Yes, this is another videogame article complaining about microtransactions shoving their unwelcome little currency signs where they don’t belong. It’s pretty much the equivalent of screaming into the void at this point, I know. The fact that this keeps happening means microtransaction bullshit sells well enough for publishers to happily tolerate any backlash. The same is likely to occur with Deus Ex: Mankind Divided.
But I feel compelled to write something. Microtransactions (or macrotransactions, since one goes as high as $10) for the main Deus Ex: Mankind Divided story irritate me in so many ways.
I’m pretty pissed off that Square Enix hid their existence in pre-release builds, meaning my review (and all others) had no chance to mention them before launch. It was obvious that Breach mode was getting them (yes, this full priced game has two microtransaction greed-chutes) because it had a suspicious-looking second currency value and in-mode ‘shopping cart’ link. But the extra crap in the actual game came as a nasty surprise.
“[Breach is] full of slot machine ‘card pack’ rubbish and primed for microtransactions. Still, if that’s the way the Eidos Montreal team are able to keep that sort of nonsense out of the main game, then Breach is performing a noble service” I wrote at the time. So much for that.
I’m unlikely to have docked major points for their inclusion, but it’s the sort of information readers are owed in a review. By keeping hush-hush about their little sideline, Square Enix prevented me from doing my job properly and helped perpetuate the annoying stereotype of games writers being complicit with publishers. Thanks a bunch Squeenix. As if it isn’t already hard enough to dispel that little conspiracy.
But enough about my very important and precious hurt feelings.
The really irritating thing about Deus Ex: Mankind Divided’s microtransactions is how they manage to maintain the duality of being both near-inconsequential and incredibly aggravating. You can buy Praxis kits at great expense, or you can buy in-game Credits at great expense. Both are a total waste of time. Playing the game earns you plenty of Praxis upgrades for your augs, and I think I ended the story with about 15k Credits in Jensen’s pocket. He’s basically Prague’s greatest cat-burglar. The one thing you are absolutely never short of is money, stuff to sell for money, or a window leading to more stuff and money.
The microtransactions seemingly exist for people who don’t actually want to play Deus Ex: Mankind Divided, but who for some reason are trying to do so anyway. That “well, they’re totally optional …” rebuttal pretty much writes itself. But the stupid Shop icon on the main menu still rankles. It’s like finding a turd on your patio. Sure, it’s not causing a great deal of harm. If other people want to roll around in it, that’s their weird business. But it’s an eyesore. It’s annoying. It really shouldn’t be there.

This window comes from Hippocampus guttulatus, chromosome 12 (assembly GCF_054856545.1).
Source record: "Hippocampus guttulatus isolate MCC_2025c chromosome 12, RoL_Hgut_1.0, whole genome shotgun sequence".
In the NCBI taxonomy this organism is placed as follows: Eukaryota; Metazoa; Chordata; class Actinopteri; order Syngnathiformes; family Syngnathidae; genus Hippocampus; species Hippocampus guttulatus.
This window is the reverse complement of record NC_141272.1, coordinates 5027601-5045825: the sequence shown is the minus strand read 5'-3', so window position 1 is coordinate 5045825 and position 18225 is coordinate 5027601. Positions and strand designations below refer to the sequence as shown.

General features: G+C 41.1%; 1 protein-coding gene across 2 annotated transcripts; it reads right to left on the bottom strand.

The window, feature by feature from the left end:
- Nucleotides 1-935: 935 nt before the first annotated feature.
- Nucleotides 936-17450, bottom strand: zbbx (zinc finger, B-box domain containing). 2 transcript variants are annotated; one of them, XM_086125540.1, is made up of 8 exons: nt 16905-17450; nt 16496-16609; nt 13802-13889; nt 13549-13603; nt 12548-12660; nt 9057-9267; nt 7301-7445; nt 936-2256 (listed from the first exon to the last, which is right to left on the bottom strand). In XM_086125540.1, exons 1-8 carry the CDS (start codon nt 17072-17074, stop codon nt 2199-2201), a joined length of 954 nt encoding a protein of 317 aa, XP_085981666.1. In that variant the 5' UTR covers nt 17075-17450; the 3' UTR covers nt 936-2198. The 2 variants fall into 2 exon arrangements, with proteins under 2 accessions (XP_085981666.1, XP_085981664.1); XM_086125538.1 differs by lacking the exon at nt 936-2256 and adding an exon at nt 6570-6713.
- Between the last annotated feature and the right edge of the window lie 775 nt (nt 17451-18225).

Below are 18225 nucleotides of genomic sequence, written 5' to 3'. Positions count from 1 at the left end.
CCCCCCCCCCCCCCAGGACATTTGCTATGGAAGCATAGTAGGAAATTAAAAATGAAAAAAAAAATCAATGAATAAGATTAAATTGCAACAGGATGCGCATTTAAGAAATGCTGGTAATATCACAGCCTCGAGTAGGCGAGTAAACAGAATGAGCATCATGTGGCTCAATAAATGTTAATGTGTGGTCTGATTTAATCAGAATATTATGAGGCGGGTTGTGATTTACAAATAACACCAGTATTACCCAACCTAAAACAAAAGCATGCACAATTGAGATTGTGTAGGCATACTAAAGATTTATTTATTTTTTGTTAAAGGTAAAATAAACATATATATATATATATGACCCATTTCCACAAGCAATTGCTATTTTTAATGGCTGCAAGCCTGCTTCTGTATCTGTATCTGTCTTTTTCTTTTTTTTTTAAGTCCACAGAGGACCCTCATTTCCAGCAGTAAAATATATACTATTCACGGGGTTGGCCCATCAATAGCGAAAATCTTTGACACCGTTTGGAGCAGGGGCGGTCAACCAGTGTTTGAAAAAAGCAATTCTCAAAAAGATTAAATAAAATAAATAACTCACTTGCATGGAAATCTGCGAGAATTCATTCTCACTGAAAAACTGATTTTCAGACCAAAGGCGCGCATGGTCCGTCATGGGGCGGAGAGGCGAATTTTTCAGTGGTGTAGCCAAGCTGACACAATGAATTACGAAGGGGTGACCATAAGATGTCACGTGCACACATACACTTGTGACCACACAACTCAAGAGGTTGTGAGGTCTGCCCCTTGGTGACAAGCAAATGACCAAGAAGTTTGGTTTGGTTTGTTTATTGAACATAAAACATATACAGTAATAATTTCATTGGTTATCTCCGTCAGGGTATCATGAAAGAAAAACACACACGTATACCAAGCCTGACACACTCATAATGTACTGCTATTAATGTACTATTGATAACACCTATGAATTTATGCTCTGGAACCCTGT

Of more tangible concern was the knock-on effect the eleventh hour microtransaction shop had on various pre-order bonus items. If you took a punt on Deus Ex: Mankind Divided, you got some goodies to get you a head-start the game. Again, totally unnecessary for progression in the game, but whatever. It was weapons, Praxis, stuff like that. Except because Square wants to sell people Praxis and Credits, the pre-order consumable items were suddenly of one-time use (unlike Human Revolution, where you’d optionally have your pre-order Credits for every run).
An Eidos Montreal statement on the matter came about as close to saying “Fuckin’ Square Enix made us do it” as a person schooled in public relations is ever likely to. “Consumables work the way they do due to first party constraints”, was the blinking-out-who-to-blame-in-Morse-code response.
That’s not exactly going to break the Top 50 for disrespectful decisions publishers have ever made, but it’s another piece of unpleasantness that an otherwise rather fine game like Deus Ex: Mankind Divided doesn’t deserve.
There was a real fear prior to the launch of Deus Ex: Human Revolution that big bad publisher Square Enix would get its claws into the beloved series and start to ruin it. To its great credit, Human Revolution actually managed to dodge a lot of that unnecessary brand-bloat. But when I look at Mankind Divided’s stupid microtransaction shops (the very antithesis of Deus Ex’s ultra-flexible ‘use game mechanics and your brain to solve environmental problems’ approach), it reminds me that in little, aggravating ways, publisher interference can rarely be held off forever.
Deus Ex: Mankind Divided is a great game, but now it will forever have a turd on its patio.